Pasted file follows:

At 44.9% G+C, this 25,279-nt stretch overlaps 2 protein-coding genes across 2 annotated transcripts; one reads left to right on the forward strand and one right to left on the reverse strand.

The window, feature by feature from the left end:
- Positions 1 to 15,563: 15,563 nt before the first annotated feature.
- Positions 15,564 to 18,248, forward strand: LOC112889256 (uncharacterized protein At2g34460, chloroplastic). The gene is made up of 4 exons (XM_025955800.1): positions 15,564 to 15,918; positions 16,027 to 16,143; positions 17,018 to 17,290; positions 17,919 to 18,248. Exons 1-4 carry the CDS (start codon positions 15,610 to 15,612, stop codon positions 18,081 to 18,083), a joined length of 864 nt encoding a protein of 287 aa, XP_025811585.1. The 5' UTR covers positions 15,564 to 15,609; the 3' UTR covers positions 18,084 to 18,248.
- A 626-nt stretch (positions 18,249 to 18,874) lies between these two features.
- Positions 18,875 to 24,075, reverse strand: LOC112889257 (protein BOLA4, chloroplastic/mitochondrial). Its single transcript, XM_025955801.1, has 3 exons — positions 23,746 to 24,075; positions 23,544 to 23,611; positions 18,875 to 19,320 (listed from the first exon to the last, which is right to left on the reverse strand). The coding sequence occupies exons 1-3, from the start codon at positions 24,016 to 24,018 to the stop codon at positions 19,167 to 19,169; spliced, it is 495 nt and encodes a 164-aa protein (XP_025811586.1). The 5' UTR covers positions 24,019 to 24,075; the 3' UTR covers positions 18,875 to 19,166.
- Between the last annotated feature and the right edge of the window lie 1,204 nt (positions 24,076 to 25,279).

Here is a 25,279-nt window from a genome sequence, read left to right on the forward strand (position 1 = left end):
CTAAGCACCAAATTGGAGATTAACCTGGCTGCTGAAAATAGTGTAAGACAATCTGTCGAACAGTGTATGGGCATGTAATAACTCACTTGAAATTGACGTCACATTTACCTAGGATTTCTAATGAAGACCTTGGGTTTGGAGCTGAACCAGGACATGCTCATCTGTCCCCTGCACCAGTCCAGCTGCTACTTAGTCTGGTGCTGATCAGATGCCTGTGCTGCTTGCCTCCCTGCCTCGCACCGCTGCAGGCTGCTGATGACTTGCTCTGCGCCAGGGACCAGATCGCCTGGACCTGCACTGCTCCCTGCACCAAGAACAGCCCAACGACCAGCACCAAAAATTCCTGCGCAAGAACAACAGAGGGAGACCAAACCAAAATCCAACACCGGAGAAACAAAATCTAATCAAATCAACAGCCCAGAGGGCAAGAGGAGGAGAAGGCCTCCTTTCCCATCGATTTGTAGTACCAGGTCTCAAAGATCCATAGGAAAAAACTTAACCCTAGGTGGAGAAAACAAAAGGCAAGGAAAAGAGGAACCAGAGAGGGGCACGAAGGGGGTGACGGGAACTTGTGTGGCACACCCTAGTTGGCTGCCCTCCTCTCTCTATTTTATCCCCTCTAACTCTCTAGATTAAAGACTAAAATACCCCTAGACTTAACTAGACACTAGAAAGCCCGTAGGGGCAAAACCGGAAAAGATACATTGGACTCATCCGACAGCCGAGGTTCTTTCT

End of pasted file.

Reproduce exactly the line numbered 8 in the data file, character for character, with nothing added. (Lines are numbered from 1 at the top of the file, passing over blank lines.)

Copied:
Here is a 25,279-nt window from a genome sequence, read left to right on the forward strand (position 1 = left end):